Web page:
OC – Owens Corning lowered its operating profit outlook Friday morning from $500 million to above $416 million, a move it hinted to in first quarter results. The roofing market is facing excess production, depressed demand from this past winter and a large competitor behaving aggressively in the market. Even in this environment OC’s roofing segment is still earning a respectable 18.4% TTM operating margin. OC’s roofing segment makes up ~30% of sales. OC’s other segments insulation and composites are still showing strong signs, which management noted in the same press release.
As of right now we reaffirm our long term outlook. We will want to get a better sense of the roofing market dynamics if we need to adjust our view. We continue to expect the shares to perform well longer-term if the company can come anywhere near consensus expectations.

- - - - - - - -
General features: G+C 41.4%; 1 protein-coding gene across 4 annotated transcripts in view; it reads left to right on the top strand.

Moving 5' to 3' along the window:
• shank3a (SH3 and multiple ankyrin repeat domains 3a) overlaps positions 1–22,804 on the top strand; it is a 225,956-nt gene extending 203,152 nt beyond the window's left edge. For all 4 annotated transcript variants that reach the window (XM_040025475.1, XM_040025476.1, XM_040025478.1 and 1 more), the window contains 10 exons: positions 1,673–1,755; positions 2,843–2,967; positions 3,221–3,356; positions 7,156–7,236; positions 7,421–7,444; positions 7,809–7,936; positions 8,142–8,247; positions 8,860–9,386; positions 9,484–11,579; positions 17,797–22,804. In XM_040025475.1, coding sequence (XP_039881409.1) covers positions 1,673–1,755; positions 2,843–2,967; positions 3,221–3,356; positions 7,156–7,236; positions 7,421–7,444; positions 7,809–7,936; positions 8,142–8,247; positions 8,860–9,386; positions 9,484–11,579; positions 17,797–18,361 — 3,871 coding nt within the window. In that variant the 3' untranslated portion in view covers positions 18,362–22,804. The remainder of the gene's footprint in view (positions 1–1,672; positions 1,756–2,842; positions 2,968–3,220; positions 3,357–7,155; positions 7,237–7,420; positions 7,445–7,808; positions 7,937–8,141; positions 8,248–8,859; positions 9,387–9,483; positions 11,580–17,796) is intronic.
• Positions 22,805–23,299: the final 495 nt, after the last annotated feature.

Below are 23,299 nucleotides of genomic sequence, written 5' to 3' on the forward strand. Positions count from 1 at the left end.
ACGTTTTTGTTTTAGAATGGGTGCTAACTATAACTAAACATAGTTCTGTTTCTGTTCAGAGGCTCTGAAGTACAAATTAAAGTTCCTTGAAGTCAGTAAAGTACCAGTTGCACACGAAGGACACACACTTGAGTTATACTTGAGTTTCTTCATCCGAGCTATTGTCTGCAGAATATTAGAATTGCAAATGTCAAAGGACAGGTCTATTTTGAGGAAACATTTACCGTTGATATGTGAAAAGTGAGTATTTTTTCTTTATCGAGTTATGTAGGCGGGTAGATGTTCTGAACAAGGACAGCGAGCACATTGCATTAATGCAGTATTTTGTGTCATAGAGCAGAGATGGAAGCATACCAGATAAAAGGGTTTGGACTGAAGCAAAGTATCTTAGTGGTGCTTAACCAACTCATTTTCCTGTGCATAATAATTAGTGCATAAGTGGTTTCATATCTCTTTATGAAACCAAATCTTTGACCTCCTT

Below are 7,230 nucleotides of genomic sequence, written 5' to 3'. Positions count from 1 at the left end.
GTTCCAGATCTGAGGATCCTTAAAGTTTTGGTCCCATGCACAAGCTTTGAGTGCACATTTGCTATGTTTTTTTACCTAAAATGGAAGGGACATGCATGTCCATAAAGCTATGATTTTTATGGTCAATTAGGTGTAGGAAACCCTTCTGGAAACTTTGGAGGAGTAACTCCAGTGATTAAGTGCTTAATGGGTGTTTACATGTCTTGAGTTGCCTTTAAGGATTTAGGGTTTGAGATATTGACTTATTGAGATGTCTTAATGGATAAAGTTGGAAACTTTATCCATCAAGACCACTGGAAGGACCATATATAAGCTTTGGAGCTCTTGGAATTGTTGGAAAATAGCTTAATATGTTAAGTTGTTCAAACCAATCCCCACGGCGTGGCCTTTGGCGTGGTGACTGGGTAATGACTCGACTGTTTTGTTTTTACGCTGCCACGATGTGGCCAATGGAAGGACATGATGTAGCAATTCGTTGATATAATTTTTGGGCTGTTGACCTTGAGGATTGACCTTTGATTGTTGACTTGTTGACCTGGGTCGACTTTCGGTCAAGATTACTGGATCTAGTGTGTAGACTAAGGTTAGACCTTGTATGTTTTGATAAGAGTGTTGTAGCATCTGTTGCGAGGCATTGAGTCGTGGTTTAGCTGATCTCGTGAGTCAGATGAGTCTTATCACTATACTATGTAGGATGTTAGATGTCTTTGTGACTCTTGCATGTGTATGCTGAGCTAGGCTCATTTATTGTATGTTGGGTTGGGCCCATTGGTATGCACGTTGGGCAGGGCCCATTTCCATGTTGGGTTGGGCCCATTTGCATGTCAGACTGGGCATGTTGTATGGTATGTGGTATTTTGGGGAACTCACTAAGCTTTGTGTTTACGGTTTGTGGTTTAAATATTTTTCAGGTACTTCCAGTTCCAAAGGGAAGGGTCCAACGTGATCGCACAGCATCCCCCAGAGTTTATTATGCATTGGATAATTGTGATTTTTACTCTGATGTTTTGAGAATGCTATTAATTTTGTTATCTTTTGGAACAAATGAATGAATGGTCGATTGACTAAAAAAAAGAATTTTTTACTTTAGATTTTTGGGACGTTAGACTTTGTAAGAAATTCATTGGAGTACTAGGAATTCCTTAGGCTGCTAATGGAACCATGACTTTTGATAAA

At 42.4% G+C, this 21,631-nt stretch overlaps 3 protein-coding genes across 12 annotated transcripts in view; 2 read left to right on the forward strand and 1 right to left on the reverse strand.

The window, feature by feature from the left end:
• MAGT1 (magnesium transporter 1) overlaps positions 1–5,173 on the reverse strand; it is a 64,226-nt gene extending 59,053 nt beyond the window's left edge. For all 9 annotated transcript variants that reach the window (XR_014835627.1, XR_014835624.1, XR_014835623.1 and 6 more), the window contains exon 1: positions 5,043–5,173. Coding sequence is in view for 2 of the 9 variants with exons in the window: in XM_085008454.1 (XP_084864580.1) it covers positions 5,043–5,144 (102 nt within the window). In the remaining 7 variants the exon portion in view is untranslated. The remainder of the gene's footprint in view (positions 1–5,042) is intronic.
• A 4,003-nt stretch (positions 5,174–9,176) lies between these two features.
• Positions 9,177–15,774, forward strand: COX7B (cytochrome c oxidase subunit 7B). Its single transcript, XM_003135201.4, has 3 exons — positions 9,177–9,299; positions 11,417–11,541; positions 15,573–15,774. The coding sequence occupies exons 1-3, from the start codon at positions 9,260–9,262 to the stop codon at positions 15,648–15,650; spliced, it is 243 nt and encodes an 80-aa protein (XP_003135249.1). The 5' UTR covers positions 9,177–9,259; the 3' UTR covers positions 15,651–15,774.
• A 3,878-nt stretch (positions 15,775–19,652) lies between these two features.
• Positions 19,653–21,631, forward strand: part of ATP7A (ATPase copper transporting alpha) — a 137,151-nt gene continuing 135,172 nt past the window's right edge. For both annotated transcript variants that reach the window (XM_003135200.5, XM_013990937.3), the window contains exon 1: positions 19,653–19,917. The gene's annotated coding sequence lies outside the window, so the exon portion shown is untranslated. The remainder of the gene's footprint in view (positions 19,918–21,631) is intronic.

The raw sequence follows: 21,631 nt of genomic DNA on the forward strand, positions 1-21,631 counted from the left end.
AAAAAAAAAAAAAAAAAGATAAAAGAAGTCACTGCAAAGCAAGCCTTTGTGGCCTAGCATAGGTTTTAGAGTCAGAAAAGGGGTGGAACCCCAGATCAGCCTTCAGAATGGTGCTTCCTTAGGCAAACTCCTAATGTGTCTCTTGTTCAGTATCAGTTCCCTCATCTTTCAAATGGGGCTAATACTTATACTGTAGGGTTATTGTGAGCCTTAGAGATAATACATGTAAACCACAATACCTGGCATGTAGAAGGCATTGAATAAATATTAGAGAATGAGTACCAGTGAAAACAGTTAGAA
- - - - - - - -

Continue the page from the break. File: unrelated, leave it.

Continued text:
RH – (Editor's note: Shares of Restoration Hardware were up over 18% last week, followed by an 11% gain this week, bringing its total gain to 32% over the last two weeks. Hedgeye retail sector head Brian McGough still thinks RH is the best idea in retail and has major upside potential from here.)
We were initially caught off guard in seeing the announcement from Restoration Hardware that it would sell up to $350mm in convertible notes. But after going through the numbers and the logic, we think it makes all the sense in the world. Here’s what we’re thinking…
- The company is, in effect, creating $350mm of low-cost liquidity through a convertible note offering. It currently has only $149mm outstanding on a $417.5mm credit facility. So why would it need to do this deal?